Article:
Tropical Storm Ian has officially formed. It's moving westward through the Caribbean and showing signs of intensification—pretty much the exact scenario I outlined earlier this week. Ian is the sixth named storm this September.
Most important, of course, is what happens next. Ian will likely move to a position on the south coast of western Cuba late Monday night. While the country is generally mountainous, western Cuba has gentle hills and is very narrow.
Ian will probably have strengthened into a Category 2 hurricane by the time it reaches a position south of Cuba late Monday. Because conditions by that time will be nearly ideal for storm formation, Ian could actually become a Category 3 hurricane by the time it crosses the south Cuban coast, with an explosive development cycle occurring by landfall.
At last November's the Climate Adaptation Center climate conference, when we gave the first-ever climate weather forecast for the 2030, 2040, and 2050, I highlighted the possibility that a hurricane could enter the southeast Gulf of Mexico and rapidly develop before hitting the Suncoast.
Looking at the present situation, it appears this highly dangerous and unwanted scenario could be happening now.
A storm approaching our area from this trajectory would initially have easterly to north-easterly winds blowing offshore. But once the storm passes to the north, its counterclockwise rotation would bring heavy westerly winds along the coast line with accompanying storm surge on an already raised sea level—the result of global warming.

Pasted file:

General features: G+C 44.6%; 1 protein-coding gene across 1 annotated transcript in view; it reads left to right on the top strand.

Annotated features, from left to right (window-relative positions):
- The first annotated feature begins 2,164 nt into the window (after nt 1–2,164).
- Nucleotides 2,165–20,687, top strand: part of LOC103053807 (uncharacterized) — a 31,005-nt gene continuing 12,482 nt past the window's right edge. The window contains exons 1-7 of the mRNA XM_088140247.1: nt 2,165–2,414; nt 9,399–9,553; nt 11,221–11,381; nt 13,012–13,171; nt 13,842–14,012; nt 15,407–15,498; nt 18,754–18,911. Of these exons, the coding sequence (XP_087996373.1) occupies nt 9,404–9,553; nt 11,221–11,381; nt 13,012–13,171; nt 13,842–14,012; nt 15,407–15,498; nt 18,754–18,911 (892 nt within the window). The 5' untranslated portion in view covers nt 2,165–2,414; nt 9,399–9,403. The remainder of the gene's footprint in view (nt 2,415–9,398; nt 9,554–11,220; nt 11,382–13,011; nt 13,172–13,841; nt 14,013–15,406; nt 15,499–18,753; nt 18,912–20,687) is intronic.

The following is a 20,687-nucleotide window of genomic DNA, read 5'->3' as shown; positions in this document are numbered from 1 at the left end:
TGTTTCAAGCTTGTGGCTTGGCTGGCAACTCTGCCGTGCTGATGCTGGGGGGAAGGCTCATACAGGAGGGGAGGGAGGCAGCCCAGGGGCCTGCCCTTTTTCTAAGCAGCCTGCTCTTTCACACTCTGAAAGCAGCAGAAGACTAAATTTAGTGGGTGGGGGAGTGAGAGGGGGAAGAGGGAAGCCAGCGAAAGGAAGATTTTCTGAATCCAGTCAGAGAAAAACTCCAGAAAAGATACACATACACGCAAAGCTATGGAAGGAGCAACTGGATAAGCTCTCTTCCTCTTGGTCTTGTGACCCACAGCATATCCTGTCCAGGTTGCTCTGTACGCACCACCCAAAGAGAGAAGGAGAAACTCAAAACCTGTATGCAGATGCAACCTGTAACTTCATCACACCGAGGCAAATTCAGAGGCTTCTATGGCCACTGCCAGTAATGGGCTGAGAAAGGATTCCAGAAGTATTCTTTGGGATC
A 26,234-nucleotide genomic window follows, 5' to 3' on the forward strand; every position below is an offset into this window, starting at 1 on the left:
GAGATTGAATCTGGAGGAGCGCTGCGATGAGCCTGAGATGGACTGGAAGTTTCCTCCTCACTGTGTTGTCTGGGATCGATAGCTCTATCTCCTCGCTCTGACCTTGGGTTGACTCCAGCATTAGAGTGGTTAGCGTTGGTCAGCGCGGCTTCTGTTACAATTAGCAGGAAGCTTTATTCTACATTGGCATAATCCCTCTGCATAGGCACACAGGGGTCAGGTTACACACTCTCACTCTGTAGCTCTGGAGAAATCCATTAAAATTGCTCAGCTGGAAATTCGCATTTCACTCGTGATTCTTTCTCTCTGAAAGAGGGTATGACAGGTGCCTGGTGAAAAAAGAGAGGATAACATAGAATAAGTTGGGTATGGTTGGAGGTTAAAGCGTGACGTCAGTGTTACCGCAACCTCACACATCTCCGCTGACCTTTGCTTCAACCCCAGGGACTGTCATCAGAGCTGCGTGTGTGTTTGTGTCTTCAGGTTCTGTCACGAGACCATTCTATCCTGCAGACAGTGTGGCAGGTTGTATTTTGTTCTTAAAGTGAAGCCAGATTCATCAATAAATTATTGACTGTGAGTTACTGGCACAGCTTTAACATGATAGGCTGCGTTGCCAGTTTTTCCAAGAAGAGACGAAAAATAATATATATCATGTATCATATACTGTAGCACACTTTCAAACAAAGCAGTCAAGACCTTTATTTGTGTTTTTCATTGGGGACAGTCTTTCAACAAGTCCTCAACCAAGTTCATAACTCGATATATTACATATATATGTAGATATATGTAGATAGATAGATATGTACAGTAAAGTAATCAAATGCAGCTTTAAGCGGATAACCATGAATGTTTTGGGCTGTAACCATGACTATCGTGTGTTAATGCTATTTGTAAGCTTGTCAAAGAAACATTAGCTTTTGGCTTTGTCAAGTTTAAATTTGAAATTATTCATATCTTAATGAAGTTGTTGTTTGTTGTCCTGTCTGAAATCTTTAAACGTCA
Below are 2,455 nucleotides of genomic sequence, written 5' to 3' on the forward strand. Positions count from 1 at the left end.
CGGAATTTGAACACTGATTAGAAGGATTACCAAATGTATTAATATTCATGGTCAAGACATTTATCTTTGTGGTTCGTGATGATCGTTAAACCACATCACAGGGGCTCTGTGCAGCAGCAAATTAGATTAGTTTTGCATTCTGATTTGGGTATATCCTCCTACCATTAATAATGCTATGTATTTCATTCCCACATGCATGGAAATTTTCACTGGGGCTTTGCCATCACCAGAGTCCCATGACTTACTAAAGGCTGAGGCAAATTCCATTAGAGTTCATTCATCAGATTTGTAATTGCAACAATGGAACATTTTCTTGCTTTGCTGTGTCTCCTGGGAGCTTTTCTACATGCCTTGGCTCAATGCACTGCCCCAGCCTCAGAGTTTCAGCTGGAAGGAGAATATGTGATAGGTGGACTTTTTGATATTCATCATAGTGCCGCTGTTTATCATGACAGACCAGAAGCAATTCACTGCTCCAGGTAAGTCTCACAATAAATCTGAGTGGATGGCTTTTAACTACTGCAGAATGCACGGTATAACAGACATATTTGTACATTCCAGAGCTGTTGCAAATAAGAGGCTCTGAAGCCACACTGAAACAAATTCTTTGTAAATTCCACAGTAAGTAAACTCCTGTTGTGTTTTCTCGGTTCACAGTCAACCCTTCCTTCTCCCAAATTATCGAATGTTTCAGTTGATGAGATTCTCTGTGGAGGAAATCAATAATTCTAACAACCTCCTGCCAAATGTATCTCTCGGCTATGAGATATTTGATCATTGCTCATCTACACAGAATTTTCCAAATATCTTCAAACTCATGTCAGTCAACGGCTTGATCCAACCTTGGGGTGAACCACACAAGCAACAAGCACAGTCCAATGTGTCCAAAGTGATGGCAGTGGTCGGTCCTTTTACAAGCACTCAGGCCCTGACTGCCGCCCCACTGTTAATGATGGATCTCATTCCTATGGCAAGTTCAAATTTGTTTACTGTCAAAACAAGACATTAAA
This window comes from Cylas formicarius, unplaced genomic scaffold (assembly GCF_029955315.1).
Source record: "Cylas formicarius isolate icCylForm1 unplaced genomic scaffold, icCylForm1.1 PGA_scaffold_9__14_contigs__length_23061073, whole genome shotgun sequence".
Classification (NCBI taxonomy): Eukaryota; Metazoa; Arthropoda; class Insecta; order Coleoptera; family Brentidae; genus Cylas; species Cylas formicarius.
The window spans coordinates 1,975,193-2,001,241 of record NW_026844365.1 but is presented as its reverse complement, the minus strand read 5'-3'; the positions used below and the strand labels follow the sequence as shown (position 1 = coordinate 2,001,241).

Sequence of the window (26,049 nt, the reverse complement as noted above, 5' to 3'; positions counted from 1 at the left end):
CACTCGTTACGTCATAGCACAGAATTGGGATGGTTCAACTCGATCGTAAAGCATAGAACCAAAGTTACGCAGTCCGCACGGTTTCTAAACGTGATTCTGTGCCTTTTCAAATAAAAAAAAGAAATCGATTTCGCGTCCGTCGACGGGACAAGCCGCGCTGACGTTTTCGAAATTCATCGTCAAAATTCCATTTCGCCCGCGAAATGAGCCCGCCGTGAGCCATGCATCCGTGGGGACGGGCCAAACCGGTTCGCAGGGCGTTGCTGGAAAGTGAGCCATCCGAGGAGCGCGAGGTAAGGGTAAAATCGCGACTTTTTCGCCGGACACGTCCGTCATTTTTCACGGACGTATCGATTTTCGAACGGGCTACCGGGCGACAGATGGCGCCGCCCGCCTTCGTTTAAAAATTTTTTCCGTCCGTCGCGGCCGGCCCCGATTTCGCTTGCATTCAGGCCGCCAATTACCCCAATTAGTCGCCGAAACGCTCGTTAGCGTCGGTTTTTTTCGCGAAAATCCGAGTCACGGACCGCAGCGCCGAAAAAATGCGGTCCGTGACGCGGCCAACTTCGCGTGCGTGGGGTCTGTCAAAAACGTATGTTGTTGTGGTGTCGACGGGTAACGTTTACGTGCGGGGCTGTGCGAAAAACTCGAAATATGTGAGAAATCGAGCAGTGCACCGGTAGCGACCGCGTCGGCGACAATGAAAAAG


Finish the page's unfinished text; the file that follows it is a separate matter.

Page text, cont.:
While this scenario is not locked in right now, we must take it seriously. Here's a potential timeline for the next few days.
As the storm passes over western Cuba, delivering a big hit on that country, it will emerge into the southeast Gulf of Mexico with little impact on its intensity from its path across Cuba's narrow and less-rugged western provinces.
At this point the storm will be less than two days from landfall should it decide to strike our area with full force. That does not give much time to prepare unless you begin now.
While the storm center could miss our area and deliver a minor hit, the potential that it won't requires earlier preparation then passed storms.
I remind you of Hurricane Eta in November 2019. By the time this hurricane approached Sarasota and Tampa it had weakened into a tropical storm, with winds gusting to less than 60 miles an hour. But the flooding was the highest ever seen in our area in many locations.
With Ian having the potential to be much worse, its approach to Sarasota and the Suncoast on Tuesday and Wednesday will surely be an important event for our communities.
Conditions will likely begin to deteriorate on Tuesday night and then the following 24 hours looks like the time of major concern.
We'll keep you posted with more updates as we have them.
Bob Bunting is a scientist, entrepreneur and educator and the CEO of the nation’s first Climate Adaptation Center (CAC), headquartered in Sarasota. The Climate Adaptation Center is an expert resource to inform government, academe and the private sector so they can create the necessary adaptation strategies and actions to protect the Florida way of life and foster the climate economy as well as larger global solutions evolve to solve the climate problem. For more information, visit theclimateadaptationcenter.org.